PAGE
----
Gravitational field strength on Earth

December 26, 2016

Of the gravitational field

A field is something that has a magnitude and a direction at every point in space. Gravity is a good example - we know there is an acceleration due to gravity of about 9.8 m/s2 down at every point in the room. Another way of saying this is that the magnitude of the Earth's gravitational field is 9.8 m/s2 down at all points in this room.

Gravitational field: = /m

where F is the force of gravity.

We can draw a field-line pattern to reflect that, near the Earth's surface, the field is uniform. The strength of a field is reflected by the density of field lines - a uniform field has equally-spaced field lines.

If we zoom out and view the Earth from far away, we get a non-uniform pattern. In fact, the pattern is radial - the lines are further apart as they get further from the Earth, reflecting the fact that g decreases with distance. At every point, though, the field-line pattern shows the direction of the gravitational force that would be experienced by a mass placed at that point.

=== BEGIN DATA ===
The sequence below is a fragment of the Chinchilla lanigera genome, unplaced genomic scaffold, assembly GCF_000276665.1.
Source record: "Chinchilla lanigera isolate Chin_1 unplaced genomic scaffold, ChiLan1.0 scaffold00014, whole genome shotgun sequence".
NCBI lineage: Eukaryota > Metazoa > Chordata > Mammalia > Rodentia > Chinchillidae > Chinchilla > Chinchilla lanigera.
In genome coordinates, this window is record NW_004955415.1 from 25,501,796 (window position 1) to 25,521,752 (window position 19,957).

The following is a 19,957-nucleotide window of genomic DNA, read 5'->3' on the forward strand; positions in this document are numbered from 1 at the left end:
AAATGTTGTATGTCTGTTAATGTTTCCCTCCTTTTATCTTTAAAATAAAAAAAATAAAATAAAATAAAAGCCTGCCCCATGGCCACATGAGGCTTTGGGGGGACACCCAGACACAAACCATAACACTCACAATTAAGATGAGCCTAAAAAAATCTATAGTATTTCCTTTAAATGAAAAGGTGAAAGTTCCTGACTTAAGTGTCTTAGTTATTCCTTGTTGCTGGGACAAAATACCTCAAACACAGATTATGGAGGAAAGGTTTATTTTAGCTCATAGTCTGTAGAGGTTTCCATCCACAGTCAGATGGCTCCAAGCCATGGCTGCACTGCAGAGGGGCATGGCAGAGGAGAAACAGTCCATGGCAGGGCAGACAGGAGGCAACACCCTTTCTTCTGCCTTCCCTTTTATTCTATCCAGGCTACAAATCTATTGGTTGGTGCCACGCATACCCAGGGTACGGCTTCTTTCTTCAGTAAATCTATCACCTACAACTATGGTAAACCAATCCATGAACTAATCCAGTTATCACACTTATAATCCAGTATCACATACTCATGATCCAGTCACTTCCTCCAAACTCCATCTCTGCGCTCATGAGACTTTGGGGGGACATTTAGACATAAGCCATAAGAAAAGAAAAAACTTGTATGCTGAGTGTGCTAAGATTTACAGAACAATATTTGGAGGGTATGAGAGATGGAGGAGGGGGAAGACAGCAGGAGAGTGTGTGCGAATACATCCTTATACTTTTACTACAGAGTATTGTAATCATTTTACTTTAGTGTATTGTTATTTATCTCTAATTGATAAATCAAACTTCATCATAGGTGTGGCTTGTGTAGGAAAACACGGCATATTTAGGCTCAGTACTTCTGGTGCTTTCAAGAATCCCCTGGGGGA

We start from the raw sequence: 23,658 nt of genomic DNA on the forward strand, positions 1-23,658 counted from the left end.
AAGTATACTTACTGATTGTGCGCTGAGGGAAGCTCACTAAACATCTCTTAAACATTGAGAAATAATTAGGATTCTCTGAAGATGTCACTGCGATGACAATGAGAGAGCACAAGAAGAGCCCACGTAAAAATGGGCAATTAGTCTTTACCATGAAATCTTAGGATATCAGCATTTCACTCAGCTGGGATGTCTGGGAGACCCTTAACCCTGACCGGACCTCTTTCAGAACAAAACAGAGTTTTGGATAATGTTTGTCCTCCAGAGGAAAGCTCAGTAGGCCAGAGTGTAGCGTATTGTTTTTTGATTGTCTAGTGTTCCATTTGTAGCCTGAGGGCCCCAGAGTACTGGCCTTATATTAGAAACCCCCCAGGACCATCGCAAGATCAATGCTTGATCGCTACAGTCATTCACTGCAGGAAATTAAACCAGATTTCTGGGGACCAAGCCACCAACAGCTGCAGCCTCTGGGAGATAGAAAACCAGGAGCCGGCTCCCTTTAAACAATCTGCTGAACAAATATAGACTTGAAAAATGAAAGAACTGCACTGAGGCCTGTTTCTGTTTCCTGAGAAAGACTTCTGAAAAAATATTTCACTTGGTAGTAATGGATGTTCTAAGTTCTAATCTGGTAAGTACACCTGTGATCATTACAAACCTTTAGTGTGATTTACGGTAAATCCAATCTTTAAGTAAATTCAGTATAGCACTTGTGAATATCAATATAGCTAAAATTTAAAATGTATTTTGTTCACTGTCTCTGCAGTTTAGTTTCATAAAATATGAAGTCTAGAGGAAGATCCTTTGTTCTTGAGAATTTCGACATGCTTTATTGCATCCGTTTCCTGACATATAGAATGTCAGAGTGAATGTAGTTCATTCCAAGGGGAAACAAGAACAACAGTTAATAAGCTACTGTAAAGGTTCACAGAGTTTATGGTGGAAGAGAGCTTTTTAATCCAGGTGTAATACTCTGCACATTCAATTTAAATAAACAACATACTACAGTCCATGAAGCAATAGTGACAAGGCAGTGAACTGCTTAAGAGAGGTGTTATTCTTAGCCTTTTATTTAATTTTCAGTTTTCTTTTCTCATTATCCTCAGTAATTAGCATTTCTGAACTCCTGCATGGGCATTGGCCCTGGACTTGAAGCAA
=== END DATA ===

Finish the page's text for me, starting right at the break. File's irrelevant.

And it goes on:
091 Gravitational field strength
091 Gravitational field strength
Gravitational Field
Gravitational Field
2.3 Gravitational Field Strength
2.3 Gravitational Field Strength

Can anyone explain me the derivation of the formula for GRAVITATIONAL FIELD STRENGTH? That is g=GM/r^2? | Yahoo Answers

Not quite sure what you are looking for here.
Newton postulated that the gravitational force (F) between two masses M and m was proportional to the product of their masses and inversely proportional to the square of the distance between their centres of mass (r). Hence:
F [is proportional to] Mm/r²
The next obvious step is to introduce a constant of proportionality G which was determined experimentally, giving us:
F = GMm/r²
When one of the masses (M) is a planet, and m is a relatively small object, we have a special name for the gravitational force between them. We call it the wei…

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